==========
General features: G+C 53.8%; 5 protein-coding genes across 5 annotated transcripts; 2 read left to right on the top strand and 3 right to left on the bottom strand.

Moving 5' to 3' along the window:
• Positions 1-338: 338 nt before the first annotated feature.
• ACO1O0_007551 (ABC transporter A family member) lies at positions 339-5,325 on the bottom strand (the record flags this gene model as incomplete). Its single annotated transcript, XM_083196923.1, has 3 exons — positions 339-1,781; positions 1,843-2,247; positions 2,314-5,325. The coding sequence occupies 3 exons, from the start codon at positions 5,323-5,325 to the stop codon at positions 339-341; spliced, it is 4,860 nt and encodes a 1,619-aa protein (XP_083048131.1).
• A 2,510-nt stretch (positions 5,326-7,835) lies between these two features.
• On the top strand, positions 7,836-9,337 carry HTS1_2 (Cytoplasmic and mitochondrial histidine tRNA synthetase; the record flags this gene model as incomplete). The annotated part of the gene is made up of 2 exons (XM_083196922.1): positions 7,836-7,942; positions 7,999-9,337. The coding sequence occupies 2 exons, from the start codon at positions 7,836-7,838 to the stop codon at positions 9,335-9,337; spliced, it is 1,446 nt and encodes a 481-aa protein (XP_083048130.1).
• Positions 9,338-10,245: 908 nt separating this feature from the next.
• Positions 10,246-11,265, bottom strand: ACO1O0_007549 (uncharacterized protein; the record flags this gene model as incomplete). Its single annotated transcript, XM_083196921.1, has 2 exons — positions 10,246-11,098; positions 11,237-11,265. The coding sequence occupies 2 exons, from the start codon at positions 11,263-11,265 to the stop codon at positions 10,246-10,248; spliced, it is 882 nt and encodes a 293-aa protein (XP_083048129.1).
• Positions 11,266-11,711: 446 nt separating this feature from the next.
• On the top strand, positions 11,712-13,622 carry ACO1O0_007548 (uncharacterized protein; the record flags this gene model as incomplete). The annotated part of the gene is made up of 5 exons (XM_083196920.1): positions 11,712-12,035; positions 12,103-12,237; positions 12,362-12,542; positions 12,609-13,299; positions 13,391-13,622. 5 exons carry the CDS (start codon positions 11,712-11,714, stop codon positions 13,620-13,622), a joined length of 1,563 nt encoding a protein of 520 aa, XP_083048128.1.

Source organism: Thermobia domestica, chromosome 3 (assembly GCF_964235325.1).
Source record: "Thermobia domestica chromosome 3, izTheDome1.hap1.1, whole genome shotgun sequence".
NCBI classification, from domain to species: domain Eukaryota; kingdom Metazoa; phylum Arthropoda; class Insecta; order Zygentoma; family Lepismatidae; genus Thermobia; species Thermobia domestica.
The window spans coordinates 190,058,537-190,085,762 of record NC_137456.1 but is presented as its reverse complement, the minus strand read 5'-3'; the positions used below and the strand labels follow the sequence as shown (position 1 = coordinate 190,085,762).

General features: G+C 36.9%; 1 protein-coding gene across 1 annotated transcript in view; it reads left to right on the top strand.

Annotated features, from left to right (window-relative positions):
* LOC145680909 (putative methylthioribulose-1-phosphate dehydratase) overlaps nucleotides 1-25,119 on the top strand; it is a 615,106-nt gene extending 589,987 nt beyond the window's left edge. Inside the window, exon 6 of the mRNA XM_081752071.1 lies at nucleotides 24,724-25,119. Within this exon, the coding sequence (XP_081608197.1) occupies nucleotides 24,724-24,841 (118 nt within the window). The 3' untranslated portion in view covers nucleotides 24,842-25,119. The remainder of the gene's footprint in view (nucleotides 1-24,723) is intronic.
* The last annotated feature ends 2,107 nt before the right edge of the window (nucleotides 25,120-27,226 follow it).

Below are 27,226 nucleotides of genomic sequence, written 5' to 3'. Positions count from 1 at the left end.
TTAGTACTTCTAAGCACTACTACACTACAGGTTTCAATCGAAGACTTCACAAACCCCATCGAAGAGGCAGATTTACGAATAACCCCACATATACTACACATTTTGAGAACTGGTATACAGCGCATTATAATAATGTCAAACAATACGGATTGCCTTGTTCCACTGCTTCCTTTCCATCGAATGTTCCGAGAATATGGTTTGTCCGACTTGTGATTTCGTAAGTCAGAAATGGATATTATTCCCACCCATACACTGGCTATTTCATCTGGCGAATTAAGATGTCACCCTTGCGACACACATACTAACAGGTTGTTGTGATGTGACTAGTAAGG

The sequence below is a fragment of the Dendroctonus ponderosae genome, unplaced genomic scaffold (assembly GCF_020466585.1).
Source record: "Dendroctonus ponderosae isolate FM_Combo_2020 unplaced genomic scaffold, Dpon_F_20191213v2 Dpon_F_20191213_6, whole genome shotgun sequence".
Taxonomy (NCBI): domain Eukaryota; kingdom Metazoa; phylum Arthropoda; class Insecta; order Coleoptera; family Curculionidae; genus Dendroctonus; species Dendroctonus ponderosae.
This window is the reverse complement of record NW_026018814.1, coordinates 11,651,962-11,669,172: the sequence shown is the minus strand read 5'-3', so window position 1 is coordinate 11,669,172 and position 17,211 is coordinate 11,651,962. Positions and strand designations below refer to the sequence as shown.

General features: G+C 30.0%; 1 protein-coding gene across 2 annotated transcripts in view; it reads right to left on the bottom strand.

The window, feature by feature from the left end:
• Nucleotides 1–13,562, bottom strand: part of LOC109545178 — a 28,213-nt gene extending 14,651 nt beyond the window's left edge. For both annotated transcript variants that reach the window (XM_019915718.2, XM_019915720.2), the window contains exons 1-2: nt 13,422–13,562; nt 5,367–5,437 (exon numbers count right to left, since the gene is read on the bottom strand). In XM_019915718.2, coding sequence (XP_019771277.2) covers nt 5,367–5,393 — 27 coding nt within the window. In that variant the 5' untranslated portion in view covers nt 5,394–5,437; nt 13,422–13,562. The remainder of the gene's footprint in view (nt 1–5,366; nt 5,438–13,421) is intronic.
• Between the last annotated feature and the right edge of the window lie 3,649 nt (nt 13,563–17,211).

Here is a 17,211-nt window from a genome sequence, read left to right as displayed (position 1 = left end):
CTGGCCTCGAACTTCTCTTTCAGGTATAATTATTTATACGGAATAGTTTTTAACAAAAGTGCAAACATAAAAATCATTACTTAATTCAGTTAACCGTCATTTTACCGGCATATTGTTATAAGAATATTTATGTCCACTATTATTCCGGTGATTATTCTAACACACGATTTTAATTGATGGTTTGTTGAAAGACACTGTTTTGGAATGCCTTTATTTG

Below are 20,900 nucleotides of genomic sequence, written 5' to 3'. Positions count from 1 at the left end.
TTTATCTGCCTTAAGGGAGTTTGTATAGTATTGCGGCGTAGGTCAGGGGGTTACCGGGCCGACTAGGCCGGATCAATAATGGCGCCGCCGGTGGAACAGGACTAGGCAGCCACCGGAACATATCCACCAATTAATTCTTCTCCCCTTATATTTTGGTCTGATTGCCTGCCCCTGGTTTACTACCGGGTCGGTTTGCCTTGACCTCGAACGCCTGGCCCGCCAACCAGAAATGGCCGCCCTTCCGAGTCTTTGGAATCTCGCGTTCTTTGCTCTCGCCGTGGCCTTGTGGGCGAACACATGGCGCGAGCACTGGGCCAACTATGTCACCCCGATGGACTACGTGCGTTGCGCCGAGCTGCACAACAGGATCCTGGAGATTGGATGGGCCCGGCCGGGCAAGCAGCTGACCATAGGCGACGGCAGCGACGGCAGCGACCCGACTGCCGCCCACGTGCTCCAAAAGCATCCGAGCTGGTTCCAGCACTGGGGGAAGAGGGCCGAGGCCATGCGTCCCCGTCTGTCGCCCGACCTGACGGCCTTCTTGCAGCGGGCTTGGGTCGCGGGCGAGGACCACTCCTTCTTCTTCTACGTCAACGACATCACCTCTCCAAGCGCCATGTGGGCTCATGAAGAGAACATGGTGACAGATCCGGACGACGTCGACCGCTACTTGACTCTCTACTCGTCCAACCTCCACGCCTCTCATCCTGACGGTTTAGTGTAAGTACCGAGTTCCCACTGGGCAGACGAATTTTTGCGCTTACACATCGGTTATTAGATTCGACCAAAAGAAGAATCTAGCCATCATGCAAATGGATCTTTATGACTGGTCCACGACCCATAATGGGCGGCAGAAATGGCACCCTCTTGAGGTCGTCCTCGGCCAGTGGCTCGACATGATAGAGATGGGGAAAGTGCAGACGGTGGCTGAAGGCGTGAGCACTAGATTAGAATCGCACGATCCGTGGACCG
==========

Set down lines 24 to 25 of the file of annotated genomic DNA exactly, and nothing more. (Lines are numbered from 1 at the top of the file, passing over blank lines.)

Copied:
This window is the reverse complement of record NW_026018814.1, coordinates 11,651,962-11,669,172: the sequence shown is the minus strand read 5'-3', so window position 1 is coordinate 11,669,172 and position 17,211 is coordinate 11,651,962. Positions and strand designations below refer to the sequence as shown.

General features: G+C 30.0%; 1 protein-coding gene across 2 annotated transcripts in view; it reads right to left on the bottom strand.